Boris Johnson Tests Positive as Global Virus Cases Surpass 500,000

British Prime Minister Boris Johnson says he contracted the coronavirus, the U.S. has the most virus cases in the world and American counties will be classified by coronavirus risk level. WSJ’s Jason Bellini has the latest on the pandemic. Photo: Andy Rain/Shutterstock

Governments stepped up enforcement of measures to quell the spread of the novel coronavirus as British Prime Minister Boris Johnson and his health secretary tested positive for the virus and the number of people infected world-wide climbed above half a million.

Municipal workers wearing protective gear carried a wreath for a victim of coronavirus at a cemetery in Vitoria, Spain, on Friday.

Photo: vincent west/Reuters

Mr. Johnson, 55, went into isolation after experiencing mild symptoms of illness and will continue to lead Britain’s response to the pandemic, officials said Friday. Hours later, Health Secretary Matt Hancock, 41, said on Twitter that he too had tested positive for the virus and was isolated at home with mild symptoms.

iframe.twitter-tweet { width: 100% !important; }

Officials in Brazil, Iran and several other countries have also been infected, highlighting the risks to national leaders as they meet face-to-face in emergency sessions to plot ways to curb the contagion.

World-wide there were more than 550,000 confirmed cases of coronavirus infection and nearly 25,000 deaths from Covid-19, the pneumonialike illness caused by the virus, according to data compiled by Johns Hopkins University.

Global numbers and fatalities have more than doubled in the past week, led by jumps in the U.S., Italy and Spain. More than 127,000 people have recovered from Covid-19, according to Johns Hopkins.

They include its estimate of 753 recoveries in the U.S., where infections passed 86,000 and outnumbering the 81,897 cases in mainland China, which first reported an outbreak of the severe respiratory disease in December.

Chinese President Xi Jinping and President Trump spoke by phone on Friday Beijing time. Following the call, Mr. Trump tweeted: “Just finished a very good conversation with President Xi of China. Discussed in great detail the CoronaVirus that is ravaging large parts of our Planet.”

The Latest on the Coronavirus

  • Johns Hopkins: Global virus infections top 537,000; death toll rises above 24,000
  • U.S. infections near 86,000
  • More than 122,000 people have recovered from the virus world-wide
  • House leaders scramble for a quorum to pass $2 trillion rescue package
  • China reports 55 new cases of infection Thursday; all but one were among people who had recently been abroad
  • New Zealand reports 85 new cases, bringing total to 368; Australia’s 62 new cases bring its total to 555

“China has been through much & has developed a strong understanding of the Virus. We are working closely together. Much respect!”

China’s official Xinhua News Agency said Mr. Xi told Mr. Trump that the two countries “must unite to fight the virus,” with bilateral relations at a crucial juncture. The call took place after the governments traded barbs over who was responsible for the widening spread of the coronavirus.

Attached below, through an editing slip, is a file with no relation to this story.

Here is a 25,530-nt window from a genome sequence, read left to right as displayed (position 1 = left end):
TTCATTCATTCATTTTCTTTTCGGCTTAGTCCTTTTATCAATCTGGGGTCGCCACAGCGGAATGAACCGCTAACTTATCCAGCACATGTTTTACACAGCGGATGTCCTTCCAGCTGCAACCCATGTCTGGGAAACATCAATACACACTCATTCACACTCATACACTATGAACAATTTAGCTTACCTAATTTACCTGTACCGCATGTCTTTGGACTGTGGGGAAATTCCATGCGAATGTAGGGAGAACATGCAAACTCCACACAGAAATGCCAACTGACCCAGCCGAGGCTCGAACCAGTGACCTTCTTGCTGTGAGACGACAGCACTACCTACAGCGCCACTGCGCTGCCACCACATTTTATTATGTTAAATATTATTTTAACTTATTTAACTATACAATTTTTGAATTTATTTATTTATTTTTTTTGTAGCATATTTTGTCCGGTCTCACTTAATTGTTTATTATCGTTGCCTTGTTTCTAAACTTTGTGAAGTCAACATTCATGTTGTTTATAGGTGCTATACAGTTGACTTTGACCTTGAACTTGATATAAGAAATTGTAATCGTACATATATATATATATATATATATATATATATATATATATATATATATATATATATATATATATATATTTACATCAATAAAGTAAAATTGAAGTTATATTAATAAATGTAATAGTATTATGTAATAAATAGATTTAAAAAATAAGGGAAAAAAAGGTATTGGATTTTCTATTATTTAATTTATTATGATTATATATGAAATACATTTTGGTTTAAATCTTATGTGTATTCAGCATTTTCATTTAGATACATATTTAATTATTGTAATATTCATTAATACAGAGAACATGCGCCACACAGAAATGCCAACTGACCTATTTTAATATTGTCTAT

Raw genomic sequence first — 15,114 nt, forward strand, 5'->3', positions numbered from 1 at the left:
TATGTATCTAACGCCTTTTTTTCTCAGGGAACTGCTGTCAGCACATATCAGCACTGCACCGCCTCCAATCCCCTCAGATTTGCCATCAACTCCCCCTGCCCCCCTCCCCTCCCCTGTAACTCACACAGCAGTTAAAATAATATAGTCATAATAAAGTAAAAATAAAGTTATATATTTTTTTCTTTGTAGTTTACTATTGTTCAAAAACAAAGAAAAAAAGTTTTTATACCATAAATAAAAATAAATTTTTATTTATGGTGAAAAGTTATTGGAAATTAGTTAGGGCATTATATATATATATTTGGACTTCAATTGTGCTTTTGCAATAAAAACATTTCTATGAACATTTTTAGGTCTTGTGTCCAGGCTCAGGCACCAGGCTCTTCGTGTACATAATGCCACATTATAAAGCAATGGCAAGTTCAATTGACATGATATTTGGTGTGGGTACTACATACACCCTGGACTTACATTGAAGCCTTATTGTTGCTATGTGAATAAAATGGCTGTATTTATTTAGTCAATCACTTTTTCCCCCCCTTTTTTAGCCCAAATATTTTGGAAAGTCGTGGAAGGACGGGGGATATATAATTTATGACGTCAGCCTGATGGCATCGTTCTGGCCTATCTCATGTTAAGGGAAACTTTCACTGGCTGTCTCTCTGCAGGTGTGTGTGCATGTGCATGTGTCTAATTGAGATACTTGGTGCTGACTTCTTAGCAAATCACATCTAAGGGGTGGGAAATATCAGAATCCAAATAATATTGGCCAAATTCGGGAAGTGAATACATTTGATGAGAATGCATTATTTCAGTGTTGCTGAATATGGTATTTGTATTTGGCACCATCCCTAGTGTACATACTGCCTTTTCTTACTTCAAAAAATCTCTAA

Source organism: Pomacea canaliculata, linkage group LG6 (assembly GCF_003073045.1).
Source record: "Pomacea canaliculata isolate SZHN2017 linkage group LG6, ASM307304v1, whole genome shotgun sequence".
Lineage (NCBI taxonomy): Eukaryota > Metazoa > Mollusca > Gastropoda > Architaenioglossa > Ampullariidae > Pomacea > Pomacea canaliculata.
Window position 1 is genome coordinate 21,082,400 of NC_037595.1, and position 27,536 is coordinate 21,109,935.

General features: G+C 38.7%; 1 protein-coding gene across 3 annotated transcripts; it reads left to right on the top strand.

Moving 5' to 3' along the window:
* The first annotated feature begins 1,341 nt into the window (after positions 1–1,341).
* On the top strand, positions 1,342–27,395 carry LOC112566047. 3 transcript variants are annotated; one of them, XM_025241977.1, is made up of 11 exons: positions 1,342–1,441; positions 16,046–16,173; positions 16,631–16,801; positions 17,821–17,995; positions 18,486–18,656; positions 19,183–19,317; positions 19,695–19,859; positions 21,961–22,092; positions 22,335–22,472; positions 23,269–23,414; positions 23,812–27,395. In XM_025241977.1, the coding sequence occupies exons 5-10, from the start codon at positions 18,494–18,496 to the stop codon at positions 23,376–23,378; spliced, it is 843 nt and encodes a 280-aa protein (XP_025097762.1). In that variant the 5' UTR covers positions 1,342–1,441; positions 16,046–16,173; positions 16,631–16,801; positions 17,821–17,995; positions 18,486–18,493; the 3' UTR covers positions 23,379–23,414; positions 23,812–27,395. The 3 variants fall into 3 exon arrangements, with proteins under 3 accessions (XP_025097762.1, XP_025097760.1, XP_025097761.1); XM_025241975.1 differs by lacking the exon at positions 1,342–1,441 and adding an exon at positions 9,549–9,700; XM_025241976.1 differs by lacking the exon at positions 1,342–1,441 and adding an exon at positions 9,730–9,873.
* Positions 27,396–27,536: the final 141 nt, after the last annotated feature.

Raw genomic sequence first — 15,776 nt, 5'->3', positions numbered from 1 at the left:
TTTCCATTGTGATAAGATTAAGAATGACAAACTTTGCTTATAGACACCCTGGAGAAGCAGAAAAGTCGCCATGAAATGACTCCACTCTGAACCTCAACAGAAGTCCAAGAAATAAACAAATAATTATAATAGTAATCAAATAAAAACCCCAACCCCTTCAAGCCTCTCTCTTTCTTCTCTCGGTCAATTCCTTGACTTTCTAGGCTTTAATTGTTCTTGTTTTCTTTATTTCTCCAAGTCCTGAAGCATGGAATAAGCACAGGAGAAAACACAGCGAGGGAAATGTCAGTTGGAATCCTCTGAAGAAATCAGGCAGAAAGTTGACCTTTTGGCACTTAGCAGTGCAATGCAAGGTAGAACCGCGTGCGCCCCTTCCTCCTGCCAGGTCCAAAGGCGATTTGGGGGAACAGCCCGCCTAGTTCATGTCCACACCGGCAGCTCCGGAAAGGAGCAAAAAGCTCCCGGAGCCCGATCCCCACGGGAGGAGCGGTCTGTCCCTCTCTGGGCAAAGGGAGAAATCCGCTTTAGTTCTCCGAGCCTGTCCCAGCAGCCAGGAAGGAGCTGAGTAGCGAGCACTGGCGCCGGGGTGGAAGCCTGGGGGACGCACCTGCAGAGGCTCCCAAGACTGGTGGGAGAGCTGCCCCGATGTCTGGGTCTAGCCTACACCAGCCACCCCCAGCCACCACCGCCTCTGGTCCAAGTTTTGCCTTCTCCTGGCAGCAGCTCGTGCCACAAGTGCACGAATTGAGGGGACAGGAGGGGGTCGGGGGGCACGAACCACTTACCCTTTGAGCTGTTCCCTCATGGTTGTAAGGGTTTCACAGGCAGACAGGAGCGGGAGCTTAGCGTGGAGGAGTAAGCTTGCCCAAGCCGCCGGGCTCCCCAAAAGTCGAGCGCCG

The diagnoses of Messrs. Johnson and Hancock raise concern that other senior U.K. officials could have been exposed to the virus, potentially amplifying the disruption the country faces.

In the past month Mr. Johnson’s government has advocated a strategy of “herd immunity”—avoiding stringent clampdowns on the British population. The government was forced to ditch this strategy last week when research by Imperial College showed that the country’s National Health Service would be overwhelmed. Britain has reported 11,816 cases of coronavirus and 580 deaths.

Officials in the U.K., Brazil, Iran and several other countries have tested positive for coronavirus, raising questions about world leaders’ exposure to the pandemic. Here are some of the challenges governments face as they ponder contingency plans. Photo: Karen Ducey/Getty Images

Across the world, governments have closed schools, shut down nonessential services, told people to work from home and avoid going out unless necessary. Travelers arriving in many countries have also been subject to quarantines that require them to remain confined in their homes, hotel rooms or government centers for 14 days.

Some people who ignored the isolation and quarantine measures have been arrested, fined or even charged with offenses.

Chinese authorities on Thursday said they indicted 18 people for defying its contagious-disease control measures and had arrested an additional 14.

One of those charged was a man who left Wuhan shortly before the Jan. 23 lockdown of the central Chinese city and traveled to Beijing, according to a Beijing prosecutor’s website. It said the man concealed the fact that he had arrived from Wuhan and visited supermarkets and pharmacies in the country’s capital. His mother contracted the virus from him, it added.

China’s tough approach to movement and social distancing has helped the country bring down infection rates significantly from the thousands of cases it reported daily in February. Chinese health authorities reported 55 new cases for Thursday; all but one were among people who were recently abroad. The country said a day earlier that it will close its borders to nearly all foreigners and drastically reduce international flights.

Related Coverage

In Singapore, where a second wave of coronavirus infections has brought the nation’s total case count to 683, authorities said people can be fined up to about $7,000 and jailed for up to six months if they don’t comply with safe-distancing rules that went into effect Friday.